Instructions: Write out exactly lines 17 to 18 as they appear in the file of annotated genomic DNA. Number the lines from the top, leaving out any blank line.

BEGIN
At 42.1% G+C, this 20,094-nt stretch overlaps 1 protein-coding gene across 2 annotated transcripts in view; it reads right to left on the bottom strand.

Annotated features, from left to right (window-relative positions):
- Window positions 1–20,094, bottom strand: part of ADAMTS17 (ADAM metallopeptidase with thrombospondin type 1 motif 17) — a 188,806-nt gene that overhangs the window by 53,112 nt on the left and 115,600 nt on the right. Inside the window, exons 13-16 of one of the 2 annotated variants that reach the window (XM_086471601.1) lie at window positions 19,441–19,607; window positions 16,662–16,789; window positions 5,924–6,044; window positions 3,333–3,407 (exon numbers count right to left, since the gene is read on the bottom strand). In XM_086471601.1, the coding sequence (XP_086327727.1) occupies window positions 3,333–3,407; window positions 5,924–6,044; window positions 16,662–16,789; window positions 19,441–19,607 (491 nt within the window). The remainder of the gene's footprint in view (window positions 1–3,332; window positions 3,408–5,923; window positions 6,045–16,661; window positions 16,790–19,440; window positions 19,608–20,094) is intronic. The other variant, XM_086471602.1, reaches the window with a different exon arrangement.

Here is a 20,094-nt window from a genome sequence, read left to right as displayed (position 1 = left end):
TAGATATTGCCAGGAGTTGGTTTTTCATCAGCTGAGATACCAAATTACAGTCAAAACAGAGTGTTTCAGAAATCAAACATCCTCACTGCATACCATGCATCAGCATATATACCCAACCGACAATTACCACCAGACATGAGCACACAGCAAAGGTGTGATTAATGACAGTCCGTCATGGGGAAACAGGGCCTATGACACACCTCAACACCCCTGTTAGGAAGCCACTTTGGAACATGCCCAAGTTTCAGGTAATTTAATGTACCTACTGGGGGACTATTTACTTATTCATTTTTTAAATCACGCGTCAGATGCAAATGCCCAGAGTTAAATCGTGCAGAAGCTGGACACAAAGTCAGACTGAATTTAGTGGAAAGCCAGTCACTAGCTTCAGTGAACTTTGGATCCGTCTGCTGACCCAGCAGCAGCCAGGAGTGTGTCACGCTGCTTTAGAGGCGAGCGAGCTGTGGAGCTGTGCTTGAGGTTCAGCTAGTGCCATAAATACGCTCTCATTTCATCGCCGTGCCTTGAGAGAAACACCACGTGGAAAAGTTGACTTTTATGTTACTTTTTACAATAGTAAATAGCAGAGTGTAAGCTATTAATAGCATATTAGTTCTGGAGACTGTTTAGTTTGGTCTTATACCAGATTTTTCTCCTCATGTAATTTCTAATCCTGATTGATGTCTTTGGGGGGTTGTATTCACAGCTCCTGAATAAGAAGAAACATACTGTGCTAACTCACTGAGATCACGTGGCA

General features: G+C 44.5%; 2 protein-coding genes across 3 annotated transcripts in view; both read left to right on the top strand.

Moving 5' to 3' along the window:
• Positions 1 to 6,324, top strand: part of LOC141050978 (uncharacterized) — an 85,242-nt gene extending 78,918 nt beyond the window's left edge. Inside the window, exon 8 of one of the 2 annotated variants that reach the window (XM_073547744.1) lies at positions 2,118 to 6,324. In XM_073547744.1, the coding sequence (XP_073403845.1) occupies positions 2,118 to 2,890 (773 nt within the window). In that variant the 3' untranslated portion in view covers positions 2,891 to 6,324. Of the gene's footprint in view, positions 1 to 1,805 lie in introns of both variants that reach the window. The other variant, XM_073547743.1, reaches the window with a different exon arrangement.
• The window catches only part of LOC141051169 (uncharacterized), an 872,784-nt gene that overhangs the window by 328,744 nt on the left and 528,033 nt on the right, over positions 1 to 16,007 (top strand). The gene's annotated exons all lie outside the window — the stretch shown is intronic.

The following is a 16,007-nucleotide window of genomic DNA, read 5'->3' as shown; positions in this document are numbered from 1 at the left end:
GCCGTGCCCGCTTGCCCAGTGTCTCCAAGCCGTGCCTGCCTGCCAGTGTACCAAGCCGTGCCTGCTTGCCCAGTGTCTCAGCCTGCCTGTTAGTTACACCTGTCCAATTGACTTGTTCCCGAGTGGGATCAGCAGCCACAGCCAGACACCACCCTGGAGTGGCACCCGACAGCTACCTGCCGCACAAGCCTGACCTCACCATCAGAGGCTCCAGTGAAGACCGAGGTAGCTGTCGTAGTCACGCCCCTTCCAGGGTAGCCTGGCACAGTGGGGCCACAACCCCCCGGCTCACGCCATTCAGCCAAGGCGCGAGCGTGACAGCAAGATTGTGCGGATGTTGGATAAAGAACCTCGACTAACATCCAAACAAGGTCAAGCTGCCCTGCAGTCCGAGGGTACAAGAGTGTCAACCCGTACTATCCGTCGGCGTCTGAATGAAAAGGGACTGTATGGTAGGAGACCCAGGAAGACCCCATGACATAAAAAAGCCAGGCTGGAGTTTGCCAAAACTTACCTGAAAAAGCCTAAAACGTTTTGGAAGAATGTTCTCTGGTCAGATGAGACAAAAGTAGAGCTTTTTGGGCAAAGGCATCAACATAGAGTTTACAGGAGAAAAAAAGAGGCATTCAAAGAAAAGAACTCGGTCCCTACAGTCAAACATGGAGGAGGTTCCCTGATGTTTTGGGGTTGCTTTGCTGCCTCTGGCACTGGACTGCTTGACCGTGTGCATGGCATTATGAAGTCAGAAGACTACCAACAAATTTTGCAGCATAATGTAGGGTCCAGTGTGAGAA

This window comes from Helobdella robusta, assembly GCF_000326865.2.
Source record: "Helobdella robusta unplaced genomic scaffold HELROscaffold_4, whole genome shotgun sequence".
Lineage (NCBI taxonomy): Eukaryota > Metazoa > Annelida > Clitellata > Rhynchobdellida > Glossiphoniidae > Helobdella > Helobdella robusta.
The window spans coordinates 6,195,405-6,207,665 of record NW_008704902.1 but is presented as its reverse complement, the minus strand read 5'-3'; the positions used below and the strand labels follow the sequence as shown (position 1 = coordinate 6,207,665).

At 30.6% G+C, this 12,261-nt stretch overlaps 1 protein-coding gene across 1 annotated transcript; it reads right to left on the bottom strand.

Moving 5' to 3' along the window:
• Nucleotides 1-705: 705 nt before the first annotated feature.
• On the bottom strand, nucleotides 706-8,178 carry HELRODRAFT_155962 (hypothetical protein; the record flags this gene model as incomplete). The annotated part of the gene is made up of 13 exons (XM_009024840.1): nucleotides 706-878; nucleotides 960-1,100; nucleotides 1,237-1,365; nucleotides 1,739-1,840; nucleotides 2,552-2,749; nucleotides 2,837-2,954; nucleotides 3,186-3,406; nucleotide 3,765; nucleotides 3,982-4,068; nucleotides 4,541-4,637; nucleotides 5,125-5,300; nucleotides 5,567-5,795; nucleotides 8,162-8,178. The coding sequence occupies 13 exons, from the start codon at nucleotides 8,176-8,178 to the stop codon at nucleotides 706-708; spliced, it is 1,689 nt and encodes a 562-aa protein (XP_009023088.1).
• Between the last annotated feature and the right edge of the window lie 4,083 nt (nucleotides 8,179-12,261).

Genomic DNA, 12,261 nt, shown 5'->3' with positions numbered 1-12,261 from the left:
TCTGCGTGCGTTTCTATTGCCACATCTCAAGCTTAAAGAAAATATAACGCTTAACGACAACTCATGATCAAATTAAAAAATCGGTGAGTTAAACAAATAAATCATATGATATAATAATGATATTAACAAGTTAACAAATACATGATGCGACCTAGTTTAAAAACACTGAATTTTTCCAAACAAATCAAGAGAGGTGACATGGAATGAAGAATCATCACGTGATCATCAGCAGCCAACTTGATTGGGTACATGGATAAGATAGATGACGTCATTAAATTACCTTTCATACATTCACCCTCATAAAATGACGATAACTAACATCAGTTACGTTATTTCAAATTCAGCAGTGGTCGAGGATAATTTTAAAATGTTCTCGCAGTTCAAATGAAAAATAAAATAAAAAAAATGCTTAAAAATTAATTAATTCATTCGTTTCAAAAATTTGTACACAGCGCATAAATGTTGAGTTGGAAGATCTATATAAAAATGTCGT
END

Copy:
Moving 5' to 3' along the window:
• Nucleotides 1-705: 705 nt before the first annotated feature.